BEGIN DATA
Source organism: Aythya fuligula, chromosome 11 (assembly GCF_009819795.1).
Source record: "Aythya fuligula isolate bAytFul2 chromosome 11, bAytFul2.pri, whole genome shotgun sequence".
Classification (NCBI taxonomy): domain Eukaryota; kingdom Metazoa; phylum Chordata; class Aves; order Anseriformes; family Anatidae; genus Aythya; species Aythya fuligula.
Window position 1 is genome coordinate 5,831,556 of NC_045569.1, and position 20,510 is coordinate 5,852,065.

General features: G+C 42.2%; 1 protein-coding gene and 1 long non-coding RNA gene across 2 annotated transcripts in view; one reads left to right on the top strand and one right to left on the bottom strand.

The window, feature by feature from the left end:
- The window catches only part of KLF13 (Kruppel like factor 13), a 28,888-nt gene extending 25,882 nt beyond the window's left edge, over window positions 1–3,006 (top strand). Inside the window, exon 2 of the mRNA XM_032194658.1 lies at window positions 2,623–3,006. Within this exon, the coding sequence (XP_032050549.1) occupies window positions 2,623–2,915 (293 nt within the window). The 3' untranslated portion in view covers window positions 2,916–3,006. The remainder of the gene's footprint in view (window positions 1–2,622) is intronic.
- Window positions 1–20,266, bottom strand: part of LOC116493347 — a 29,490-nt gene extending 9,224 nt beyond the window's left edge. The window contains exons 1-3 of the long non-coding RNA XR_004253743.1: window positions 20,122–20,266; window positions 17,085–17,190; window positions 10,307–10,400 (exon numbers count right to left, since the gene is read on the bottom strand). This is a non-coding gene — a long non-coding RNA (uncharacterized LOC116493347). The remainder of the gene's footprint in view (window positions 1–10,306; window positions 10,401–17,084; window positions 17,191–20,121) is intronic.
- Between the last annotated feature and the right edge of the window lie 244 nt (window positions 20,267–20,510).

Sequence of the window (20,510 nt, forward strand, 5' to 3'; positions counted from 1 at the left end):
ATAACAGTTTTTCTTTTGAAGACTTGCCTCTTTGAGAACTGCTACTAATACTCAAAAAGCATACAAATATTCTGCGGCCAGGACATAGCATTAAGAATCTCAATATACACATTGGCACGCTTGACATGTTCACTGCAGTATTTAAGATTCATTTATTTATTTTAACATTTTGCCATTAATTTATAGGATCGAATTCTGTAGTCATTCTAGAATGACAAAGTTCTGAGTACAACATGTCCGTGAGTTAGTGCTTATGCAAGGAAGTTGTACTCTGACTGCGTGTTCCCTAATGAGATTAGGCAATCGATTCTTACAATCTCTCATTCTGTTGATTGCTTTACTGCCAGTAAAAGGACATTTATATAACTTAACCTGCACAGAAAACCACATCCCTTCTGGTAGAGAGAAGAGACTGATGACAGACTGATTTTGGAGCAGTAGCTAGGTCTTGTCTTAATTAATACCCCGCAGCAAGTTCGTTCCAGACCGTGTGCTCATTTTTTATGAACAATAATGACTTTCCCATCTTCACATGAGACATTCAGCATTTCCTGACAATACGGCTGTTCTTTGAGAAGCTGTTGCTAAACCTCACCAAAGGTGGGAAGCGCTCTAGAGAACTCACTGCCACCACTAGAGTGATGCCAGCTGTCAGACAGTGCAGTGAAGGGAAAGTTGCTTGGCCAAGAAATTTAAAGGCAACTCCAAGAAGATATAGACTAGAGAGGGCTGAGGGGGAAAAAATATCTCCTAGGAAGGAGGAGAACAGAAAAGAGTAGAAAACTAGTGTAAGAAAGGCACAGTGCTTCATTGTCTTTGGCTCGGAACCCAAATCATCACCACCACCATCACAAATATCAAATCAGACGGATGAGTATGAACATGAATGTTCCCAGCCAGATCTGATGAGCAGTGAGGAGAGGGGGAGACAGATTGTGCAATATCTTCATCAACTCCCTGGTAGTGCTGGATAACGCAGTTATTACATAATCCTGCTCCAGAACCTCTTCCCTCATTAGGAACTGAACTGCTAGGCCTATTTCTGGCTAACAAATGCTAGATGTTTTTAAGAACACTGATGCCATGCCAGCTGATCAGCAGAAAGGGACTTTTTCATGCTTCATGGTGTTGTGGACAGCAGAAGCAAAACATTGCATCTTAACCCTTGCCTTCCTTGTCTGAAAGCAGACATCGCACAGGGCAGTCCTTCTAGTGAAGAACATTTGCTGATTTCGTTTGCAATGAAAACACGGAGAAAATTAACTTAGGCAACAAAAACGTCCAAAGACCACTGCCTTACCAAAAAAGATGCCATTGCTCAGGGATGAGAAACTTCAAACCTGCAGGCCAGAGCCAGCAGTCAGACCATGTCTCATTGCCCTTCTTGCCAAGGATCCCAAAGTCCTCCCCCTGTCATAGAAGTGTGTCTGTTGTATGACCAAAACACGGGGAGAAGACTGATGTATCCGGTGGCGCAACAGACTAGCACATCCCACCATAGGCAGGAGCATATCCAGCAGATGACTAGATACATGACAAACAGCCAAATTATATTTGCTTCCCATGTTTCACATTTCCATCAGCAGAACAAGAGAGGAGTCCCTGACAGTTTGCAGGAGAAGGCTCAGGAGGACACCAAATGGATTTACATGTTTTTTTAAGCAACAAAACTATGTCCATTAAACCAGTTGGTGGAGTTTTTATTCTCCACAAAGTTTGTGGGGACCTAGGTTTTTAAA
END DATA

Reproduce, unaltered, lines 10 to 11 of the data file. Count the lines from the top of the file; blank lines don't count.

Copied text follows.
Sequence of the window (20,510 nt, forward strand, 5' to 3'; positions counted from 1 at the left end):
ATAACAGTTTTTCTTTTGAAGACTTGCCTCTTTGAGAACTGCTACTAATACTCAAAAAGCATACAAATATTCTGCGGCCAGGACATAGCATTAAGAATCTCAATATACACATTGGCACGCTTGACATGTTCACTGCAGTATTTAAGATTCATTTATTTATTTTAACATTTTGCCATTAATTTATAGGATCGAATTCTGTAGTCATTCTAGAATGACAAAGTTCTGAGTACAACATGTCCGTGAGTTAGTGCTTATGCAAGGAAGTTGTACTCTGACTGCGTGTTCCCTAATGAGATTAGGCAATCGATTCTTACAATCTCTCATTCTGTTGATTGCTTTACTGCCAGTAAAAGGACATTTATATAACTTAACCTGCACAGAAAACCACATCCCTTCTGGTAGAGAGAAGAGACTGATGACAGACTGATTTTGGAGCAGTAGCTAGGTCTTGTCTTAATTAATACCCCGCAGCAAGTTCGTTCCAGACCGTGTGCTCATTTTTTATGAACAATAATGACTTTCCCATCTTCACATGAGACATTCAGCATTTCCTGACAATACGGCTGTTCTTTGAGAAGCTGTTGCTAAACCTCACCAAAGGTGGGAAGCGCTCTAGAGAACTCACTGCCACCACTAGAGTGATGCCAGCTGTCAGACAGTGCAGTGAAGGGAAAGTTGCTTGGCCAAGAAATTTAAAGGCAACTCCAAGAAGATATAGACTAGAGAGGGCTGAGGGGGAAAAAATATCTCCTAGGAAGGAGGAGAACAGAAAAGAGTAGAAAACTAGTGTAAGAAAGGCACAGTGCTTCATTGTCTTTGGCTCGGAACCCAAATCATCACCACCACCATCACAAATATCAAATCAGACGGATGAGTATGAACATGAATGTTCCCAGCCAGATCTGATGAGCAGTGAGGAGAGGGGGAGACAGATTGTGCAATATCTTCATCAACTCCCTGGTAGTGCTGGATAACGCAGTTATTACATAATCCTGCTCCAGAACCTCTTCCCTCATTAGGAACTGAACTGCTAGGCCTATTTCTGGCTAACAAATGCTAGATGTTTTTAAGAACACTGATGCCATGCCAGCTGATCAGCAGAAAGGGACTTTTTCATGCTTCATGGTGTTGTGGACAGCAGAAGCAAAACATTGCATCTTAACCCTTGCCTTCCTTGTCTGAAAGCAGACATCGCACAGGGCAGTCCTTCTAGTGAAGAACATTTGCTGATTTCGTTTGCAATGAAAACACGGAGAAAATTAACTTAGGCAACAAAAACGTCCAAAGACCACTGCCTTACCAAAAAAGATGCCATTGCTCAGGGATGAGAAACTTCAAACCTGCAGGCCAGAGCCAGCAGTCAGACCATGTCTCATTGCCCTTCTTGCCAAGGATCCCAAAGTCCTCCCCCTGTCATAGAAGTGTGTCTGTTGTATGACCAAAACACGGGGAGAAGACTGATGTATCCGGTGGCGCAACAGACTAGCACATCCCACCATAGGCAGGAGCATATCCAGCAGATGACTAGATACATGACAAACAGCCAAATTATATTTGCTTCCCATGTTTCACATTTCCATCAGCAGAACAAGAGAGGAGTCCCTGACAGTTTGCAGGAGAAGGCTCAGGAGGACACCAAATGGATTTACATGTTTTTTTAAGCAACAAAACTATGTCCATTAAACCAGTTGGTGGAGTTTTTATTCTCCACAAAGTTTGTGGGGACCTAGGTTTTTAAA